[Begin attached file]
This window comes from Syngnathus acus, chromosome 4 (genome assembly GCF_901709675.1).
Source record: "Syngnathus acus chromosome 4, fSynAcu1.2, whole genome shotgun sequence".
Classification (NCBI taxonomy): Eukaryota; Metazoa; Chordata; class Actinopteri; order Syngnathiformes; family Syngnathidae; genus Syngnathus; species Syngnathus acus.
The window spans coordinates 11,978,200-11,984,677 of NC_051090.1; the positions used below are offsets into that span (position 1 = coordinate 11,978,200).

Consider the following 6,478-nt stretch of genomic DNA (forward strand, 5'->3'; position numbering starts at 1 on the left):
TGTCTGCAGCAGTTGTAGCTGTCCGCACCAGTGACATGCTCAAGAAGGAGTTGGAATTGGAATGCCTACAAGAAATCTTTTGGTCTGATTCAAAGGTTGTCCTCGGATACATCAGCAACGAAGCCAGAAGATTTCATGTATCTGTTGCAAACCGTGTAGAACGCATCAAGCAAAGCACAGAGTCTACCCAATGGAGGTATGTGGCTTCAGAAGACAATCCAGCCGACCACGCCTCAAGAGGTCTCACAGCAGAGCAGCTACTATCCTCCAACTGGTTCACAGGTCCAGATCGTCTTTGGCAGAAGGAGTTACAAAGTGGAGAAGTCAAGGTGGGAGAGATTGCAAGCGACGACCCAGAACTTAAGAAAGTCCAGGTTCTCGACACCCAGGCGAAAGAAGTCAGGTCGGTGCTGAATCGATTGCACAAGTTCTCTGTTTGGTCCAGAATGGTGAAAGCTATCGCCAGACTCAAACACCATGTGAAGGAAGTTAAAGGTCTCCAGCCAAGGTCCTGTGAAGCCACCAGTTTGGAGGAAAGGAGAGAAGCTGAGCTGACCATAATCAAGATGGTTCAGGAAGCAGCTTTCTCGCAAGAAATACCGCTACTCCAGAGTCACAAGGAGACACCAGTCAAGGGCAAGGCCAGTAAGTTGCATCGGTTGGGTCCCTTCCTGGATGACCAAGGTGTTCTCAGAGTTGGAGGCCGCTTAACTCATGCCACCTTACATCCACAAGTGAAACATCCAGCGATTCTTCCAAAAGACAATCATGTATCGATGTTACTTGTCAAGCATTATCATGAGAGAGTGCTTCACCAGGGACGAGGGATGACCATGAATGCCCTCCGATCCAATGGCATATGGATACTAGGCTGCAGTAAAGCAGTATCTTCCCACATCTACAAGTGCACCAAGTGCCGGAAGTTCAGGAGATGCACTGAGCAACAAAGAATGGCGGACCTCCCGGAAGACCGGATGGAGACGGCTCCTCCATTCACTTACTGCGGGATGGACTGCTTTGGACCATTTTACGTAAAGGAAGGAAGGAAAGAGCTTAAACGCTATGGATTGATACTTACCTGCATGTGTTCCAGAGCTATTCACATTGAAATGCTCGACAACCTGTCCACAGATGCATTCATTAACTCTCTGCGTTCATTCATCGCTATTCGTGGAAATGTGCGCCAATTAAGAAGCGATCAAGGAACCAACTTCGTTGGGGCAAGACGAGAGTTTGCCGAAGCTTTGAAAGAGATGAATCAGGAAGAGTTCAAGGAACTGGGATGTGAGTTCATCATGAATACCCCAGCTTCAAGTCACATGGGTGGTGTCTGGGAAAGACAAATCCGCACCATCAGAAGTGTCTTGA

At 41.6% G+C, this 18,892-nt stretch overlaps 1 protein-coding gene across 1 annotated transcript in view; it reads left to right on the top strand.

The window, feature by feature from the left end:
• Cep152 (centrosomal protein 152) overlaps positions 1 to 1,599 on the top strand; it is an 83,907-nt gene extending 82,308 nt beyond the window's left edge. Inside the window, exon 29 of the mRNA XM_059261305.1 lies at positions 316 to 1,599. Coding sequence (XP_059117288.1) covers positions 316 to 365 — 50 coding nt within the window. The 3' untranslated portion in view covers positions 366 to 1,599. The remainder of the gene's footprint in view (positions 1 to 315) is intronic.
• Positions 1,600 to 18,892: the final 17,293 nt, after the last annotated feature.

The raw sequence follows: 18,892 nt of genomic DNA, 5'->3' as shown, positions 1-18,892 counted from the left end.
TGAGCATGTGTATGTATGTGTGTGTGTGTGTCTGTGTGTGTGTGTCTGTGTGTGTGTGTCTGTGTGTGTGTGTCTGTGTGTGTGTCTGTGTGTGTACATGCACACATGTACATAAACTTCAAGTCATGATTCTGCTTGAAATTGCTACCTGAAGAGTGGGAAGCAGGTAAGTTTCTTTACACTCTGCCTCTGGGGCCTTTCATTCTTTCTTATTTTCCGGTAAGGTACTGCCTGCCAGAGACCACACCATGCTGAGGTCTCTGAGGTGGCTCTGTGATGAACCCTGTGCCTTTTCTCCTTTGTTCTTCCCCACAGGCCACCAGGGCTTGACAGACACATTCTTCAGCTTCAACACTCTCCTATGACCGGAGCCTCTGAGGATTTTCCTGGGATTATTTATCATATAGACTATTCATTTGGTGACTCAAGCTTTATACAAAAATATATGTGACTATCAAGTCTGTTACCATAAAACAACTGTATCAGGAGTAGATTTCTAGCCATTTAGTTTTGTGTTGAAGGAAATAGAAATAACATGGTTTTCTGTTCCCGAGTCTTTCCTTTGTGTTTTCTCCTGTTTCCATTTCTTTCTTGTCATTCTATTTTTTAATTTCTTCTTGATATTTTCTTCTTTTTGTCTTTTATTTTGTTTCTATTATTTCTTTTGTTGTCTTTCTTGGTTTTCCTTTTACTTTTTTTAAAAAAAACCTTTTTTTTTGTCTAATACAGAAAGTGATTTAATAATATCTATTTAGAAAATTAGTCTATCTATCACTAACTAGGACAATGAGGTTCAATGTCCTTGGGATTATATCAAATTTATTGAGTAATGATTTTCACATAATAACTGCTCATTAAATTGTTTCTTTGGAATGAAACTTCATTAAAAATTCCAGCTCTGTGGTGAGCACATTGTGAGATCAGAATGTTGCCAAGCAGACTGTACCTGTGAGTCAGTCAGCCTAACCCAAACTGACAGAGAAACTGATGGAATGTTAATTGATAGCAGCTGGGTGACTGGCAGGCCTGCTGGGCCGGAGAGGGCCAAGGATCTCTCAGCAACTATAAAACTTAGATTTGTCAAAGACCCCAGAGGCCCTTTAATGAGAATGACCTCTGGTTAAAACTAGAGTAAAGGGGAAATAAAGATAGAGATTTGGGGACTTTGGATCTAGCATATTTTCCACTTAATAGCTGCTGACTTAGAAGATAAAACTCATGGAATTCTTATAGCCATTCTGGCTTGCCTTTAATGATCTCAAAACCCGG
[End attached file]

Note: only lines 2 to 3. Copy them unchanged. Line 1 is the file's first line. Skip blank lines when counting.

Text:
Source record: "Syngnathus acus chromosome 4, fSynAcu1.2, whole genome shotgun sequence".
Classification (NCBI taxonomy): Eukaryota; Metazoa; Chordata; class Actinopteri; order Syngnathiformes; family Syngnathidae; genus Syngnathus; species Syngnathus acus.